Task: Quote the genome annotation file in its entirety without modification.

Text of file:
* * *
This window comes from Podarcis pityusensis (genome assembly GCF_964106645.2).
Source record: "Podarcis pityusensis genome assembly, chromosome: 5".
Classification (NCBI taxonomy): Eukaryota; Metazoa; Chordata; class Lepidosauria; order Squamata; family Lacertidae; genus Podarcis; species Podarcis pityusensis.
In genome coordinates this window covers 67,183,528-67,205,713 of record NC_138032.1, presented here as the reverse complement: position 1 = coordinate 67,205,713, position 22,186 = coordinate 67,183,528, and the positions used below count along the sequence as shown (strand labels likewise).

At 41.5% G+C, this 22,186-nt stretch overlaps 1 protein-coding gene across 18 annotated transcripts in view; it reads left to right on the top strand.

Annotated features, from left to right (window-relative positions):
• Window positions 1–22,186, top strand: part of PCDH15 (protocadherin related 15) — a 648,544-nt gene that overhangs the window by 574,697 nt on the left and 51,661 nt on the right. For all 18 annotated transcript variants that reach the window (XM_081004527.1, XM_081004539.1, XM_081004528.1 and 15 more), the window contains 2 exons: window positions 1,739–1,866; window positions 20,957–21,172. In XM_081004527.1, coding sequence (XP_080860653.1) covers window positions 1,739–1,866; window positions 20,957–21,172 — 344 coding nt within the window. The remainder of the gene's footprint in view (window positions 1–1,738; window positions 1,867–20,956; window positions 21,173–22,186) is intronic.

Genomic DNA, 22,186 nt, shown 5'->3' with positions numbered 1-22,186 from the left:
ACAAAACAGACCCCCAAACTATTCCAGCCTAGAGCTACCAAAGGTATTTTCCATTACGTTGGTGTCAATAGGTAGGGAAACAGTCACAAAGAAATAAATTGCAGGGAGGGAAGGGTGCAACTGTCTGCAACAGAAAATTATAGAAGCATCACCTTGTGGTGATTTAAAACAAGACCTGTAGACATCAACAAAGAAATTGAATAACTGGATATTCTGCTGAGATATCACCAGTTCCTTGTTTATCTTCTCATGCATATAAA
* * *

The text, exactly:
This window comes from Podarcis pityusensis (genome assembly GCF_964106645.2).
Source record: "Podarcis pityusensis genome assembly, chromosome: 5".
Classification (NCBI taxonomy): Eukaryota; Metazoa; Chordata; class Lepidosauria; order Squamata; family Lacertidae; genus Podarcis; species Podarcis pityusensis.
In genome coordinates this window covers 67,183,528-67,205,713 of record NC_138032.1, presented here as the reverse complement: position 1 = coordinate 67,205,713, position 22,186 = coordinate 67,183,528, and the positions used below count along the sequence as shown (strand labels likewise).

At 41.5% G+C, this 22,186-nt stretch overlaps 1 protein-coding gene across 18 annotated transcripts in view; it reads left to right on the top strand.

Annotated features, from left to right (window-relative positions):
• Window positions 1–22,186, top strand: part of PCDH15 (protocadherin related 15) — a 648,544-nt gene that overhangs the window by 574,697 nt on the left and 51,661 nt on the right. For all 18 annotated transcript variants that reach the window (XM_081004527.1, XM_081004539.1, XM_081004528.1 and 15 more), the window contains 2 exons: window positions 1,739–1,866; window positions 20,957–21,172. In XM_081004527.1, coding sequence (XP_080860653.1) covers window positions 1,739–1,866; window positions 20,957–21,172 — 344 coding nt within the window. The remainder of the gene's footprint in view (window positions 1–1,738; window positions 1,867–20,956; window positions 21,173–22,186) is intronic.

Genomic DNA, 22,186 nt, shown 5'->3' with positions numbered 1-22,186 from the left:
ACAAAACAGACCCCCAAACTATTCCAGCCTAGAGCTACCAAAGGTATTTTCCATTACGTTGGTGTCAATAGGTAGGGAAACAGTCACAAAGAAATAAATTGCAGGGAGGGAAGGGTGCAACTGTCTGCAACAGAAAATTATAGAAGCATCACCTTGTGGTGATTTAAAACAAGACCTGTAGACATCAACAAAGAAATTGAATAACTGGATATTCTGCTGAGATATCACCAGTTCCTTGTTTATCTTCTCATGCATATAAA